Friday, May 20, 2016

Remember, man, that you are dust


This cartoon comes from the 1928 edition of the Baton Rouge High School yearbook, the Fricassee.

I first saw it some 37 years ago, when I was layout editor of the 1979 edition of the Fricassee. Some of us were going through the yearbook archives, leafing through all the old editions of our school's annual that we could find in the cluttered old cabinets of our cluttered old classroom . . . and there it was.

Even back in 1978 or '79, even for those of us Baton Rouge public-school kids, who went to segregated schools -- legally segregated schools -- until just eight years before, the cartoon was striking. Stunning, actually.

Yes, it was the open racism -- the naked, unvarnished and unapologetic racism. But more than that, it was that kids our age -- a decade or more before our parents would be that age -- would be that ugly, that publicly and that casually. This was something powerful enough to give pause to a generation, black and white, raised in the midst of, then in the dark shadow of, Jim Crow.

We had grown up with the crazy aunt in the Southern attic. For many of us, the N-word was something we heard every day. For others of us, the N-word was something used to describe us every day.

"Humor" from the 1924 edition of the Fricassee
FOR SOME OF US, rank hypocrisy was a virtue that our culture had developed in the years since 1928. Southerners of a certain age can explain to you . . . well, can try to explain to you how there are worse things than being a damned, two-faced hypocrite. For instance, one worse thing is not being one.

Another worse thing is white Baton Rouge, circa 1928 -- of living with a horror you cannot experience as horror at all.

Can you imagine the wretchedness of living with a  conscience that dead? Or, more charitably, a conscience that unformed and uninformed?

Is there much in this world worse than glib, cheerful and constant evil that one commits, thinking of it all the while as an obvious virtue?  

Oh, I imagine many people today could imagine that . . . if only they were self-aware enough to realize they're living it.

AT ABOUT the time we on the Fricassee staff were getting acquainted with just how far our forebears could let their racism and bigotry hang out, Kansas (the rock group, not the state) had a Top-40 hit, "Dust in the Wind."
I close my eyes, only for a moment, and the moment's gone
All my dreams pass before my eyes, a curiosity
Dust in the wind
All they are is dust in the wind

Same old song, just a drop of water in an endless sea
All we do crumbles to the ground though we refuse to see
Dust in the wind
All we are is dust in the wind
ALL THE STAFF of the 1928 Fricassee were dust, and to dust they have returned, no doubt. All their hopes, all their dreams, most of their works . . . dust.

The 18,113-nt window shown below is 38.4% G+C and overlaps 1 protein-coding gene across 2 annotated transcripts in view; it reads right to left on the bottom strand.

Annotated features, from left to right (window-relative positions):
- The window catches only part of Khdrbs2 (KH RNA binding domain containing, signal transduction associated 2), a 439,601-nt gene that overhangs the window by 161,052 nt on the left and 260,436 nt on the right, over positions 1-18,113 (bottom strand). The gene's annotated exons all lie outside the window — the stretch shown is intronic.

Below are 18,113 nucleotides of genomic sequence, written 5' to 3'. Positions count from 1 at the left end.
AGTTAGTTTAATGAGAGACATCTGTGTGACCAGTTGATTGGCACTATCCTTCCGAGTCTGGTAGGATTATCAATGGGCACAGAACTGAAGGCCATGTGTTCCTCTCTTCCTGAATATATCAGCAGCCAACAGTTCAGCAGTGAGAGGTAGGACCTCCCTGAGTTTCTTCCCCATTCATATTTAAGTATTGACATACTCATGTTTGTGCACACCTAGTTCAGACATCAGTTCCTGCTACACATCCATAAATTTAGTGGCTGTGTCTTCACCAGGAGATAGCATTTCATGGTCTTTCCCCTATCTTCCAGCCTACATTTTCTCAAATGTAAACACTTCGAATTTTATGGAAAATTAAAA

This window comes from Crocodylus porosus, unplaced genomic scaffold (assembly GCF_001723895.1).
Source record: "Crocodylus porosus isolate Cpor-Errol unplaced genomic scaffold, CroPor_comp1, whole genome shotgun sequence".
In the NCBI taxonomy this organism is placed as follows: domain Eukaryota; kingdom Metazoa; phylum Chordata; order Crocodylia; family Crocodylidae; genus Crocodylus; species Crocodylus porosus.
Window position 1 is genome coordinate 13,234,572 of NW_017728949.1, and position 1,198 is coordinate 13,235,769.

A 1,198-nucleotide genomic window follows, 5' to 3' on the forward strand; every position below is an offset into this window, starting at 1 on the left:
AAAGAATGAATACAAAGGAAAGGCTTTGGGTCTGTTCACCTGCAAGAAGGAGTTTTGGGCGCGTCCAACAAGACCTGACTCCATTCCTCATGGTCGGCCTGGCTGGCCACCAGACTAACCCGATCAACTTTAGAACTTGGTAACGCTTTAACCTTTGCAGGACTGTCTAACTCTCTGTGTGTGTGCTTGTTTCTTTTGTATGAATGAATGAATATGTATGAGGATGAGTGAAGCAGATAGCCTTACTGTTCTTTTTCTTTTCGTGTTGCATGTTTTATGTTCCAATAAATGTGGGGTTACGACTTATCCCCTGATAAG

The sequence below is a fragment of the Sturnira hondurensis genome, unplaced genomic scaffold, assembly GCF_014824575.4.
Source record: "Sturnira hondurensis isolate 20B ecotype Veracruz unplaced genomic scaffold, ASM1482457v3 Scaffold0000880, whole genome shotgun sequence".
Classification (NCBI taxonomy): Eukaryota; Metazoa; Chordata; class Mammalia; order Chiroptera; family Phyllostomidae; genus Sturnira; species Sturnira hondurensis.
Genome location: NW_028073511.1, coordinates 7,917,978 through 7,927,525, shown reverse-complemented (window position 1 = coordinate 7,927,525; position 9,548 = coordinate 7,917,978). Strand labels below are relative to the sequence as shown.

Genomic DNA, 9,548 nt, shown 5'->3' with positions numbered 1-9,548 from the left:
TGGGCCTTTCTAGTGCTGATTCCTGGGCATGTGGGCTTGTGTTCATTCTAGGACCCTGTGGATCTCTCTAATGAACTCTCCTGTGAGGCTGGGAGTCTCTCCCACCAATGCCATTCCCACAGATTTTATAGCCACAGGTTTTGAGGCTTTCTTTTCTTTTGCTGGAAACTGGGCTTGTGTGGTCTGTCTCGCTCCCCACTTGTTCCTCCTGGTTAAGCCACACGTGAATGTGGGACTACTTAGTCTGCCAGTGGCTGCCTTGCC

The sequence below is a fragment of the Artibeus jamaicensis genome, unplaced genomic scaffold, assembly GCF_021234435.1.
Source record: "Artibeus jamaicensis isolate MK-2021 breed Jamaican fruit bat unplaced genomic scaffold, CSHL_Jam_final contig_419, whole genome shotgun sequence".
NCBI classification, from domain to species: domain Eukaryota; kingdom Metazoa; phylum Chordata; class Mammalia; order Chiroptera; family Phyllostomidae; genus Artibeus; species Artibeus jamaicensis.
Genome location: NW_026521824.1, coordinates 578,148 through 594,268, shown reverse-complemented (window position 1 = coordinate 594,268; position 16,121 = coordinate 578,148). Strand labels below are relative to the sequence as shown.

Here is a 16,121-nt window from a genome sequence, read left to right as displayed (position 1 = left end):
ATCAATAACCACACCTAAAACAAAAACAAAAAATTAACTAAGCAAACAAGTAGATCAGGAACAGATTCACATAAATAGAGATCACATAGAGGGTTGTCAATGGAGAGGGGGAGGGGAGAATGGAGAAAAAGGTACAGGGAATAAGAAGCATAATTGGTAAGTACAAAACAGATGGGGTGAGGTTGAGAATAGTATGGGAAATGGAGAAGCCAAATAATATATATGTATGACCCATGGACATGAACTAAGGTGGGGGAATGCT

That cartoon? It endures. There it is, frozen in time to judge and be judged.

We see the thing today, and we proclaim judgment on that which now is dust. The thing itself, it emerges from nearly nine decades past to stand in yellowing witness to a creator and a culture. To dust . . . dust from the ash bin of history.
 
That casual racism, the glib reduction of those unlike themselves to objects of ridicule, belies the notion that for some, others are indeed The Other, and The Other is less human than oneself, or perhaps not human at all. And if a group is less human than oneself, or not human at all -- and certainly if they're less powerful -- you can do whatever you like to them.

That's human nature. That's our fallen condition, and it's as old as Adam. We, of course, don't recognize -- or refuse to admit -- that, because Baton Rouge High, 1928.


Because Selma, 1965.

Because Birmingham, 1963.

Because Montgomery, 1954.


Because Berlin, 1933.

Because Fort Sumter, 1861.

Because. Just because.

SO HERE we stand, Donald Trump, 2016. Many American whites have decided that old hatred is the new black, and we get to be as ugly, and bigoted, and in your face as we want because a rich, vulgarian scumbag of a real-estate tycoon and reality-TV star is "telling it like it is."

"Telling it like it is" isn't, of course. Instead, it's just more of those same old lies that we prefer to hear -- the stinking spiritual and mental garbage we find so much more palatable than the God's honest truth.

Today, "fighting political correctness" just means we no longer have to bother with the virtue of rank hypocrisy, that mechanism through which malefaction pays backhanded tribute to virtue. Nowadays, we prefer our evil straight up.

"Telling it like it is" brings us back to Fricassee 1928. "It pays to read the signs."

A bit of virtuous hypocrisy from the depths of Jim Crow . . .
an ad from the 1952 Pow-Wow, the yearbook of Baton Rouge's
Istrouma High School. Click on the ad to read.

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